Odd Man Out (1947) - Plot Summary Poster



Showing all 5 items
Jump to:


  • Johnny McQueen, leader of a clandestine Irish organization, has been hiding in the house of Kathleen and her mother, planning a hold-up that will provide his group with the funds needed to continue its activities. During the hold-up, things go sour: Johnny is wounded, cannot make it back to the hideout, and disappears in the back-alleys of Belfast. Immediately, a large-scale man-hunt is launched, and the city is tightly covered by the constabulary, whose chief is intent on capturing Johnny and the other members of the gang. Kathleen sets out in search of Johnny.

  • In Northern Ireland, Johnny McQueen is the leader of an underground organization that needs funds to keep it in action. Johnny was in prison and has broken jail. His hideout for the last six months is in the house of Kathleen Sullivan, who has fallen in love with him, and her grandmother. Johnny plots a factory heist to raise funds but the scheme does not work as planned and Johnny is wounded and kills a man. The clumsy driver of the runaway car panics and leaves Johnny on the street. The police organize a manhunt with a great number of policemen while Johnny's gang seeks him out. While trying to reach the hideout, Johnny is helped and betrayed while Kathleen and a priest try to find salvation for him.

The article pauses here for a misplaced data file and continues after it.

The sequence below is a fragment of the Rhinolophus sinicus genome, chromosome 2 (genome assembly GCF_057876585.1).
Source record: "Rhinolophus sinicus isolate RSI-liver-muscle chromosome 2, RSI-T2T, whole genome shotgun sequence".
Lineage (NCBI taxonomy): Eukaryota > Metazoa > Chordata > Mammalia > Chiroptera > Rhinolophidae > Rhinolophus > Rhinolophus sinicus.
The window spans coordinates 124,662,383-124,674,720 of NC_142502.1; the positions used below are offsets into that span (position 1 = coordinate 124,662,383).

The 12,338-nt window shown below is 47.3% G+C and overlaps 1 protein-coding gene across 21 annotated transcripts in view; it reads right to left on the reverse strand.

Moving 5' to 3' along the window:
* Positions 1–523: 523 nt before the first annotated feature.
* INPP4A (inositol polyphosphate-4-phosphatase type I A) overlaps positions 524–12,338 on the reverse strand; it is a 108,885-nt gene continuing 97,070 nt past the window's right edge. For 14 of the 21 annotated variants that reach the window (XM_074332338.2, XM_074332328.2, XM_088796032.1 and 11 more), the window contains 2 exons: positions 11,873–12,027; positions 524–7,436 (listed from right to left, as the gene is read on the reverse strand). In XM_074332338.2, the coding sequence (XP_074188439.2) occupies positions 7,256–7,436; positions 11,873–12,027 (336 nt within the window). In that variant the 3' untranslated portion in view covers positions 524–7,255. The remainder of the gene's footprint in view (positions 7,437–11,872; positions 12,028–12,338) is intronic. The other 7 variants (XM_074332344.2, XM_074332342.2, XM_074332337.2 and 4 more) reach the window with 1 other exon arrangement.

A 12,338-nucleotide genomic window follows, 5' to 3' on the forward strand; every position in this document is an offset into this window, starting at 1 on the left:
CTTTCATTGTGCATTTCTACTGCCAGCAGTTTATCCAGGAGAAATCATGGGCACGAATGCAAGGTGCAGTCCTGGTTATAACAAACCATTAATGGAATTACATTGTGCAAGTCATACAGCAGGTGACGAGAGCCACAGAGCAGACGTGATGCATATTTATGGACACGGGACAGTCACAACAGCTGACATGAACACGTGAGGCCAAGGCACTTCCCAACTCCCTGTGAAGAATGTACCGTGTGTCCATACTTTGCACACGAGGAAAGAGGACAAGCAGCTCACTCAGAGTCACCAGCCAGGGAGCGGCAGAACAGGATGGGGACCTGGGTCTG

• In need of cash to distribute among its supporters, IRA gunman Johnny McQueen and 3 colleagues rob a local textile mill. They don't quite get away cleanly however - Johnny kills a clerk and is himself seriously wounded. Unable to get away with his colleagues, Johnny spends a long day trying to find shelter and medical care. The locals are for the most part supportive, though equally frightened of helping him. The police scour the city looking for him with the police inspector involved focusing a good deal of his attention on Kathleen, the young woman who loves him. When Kathleen sets out to find him, the police are close behind.

  • A wounded Irish nationalist leader attempts to evade police following a failed robbery in Belfast.


The synopsis below may give away important plot points.


  • The film's opening intertitle reads: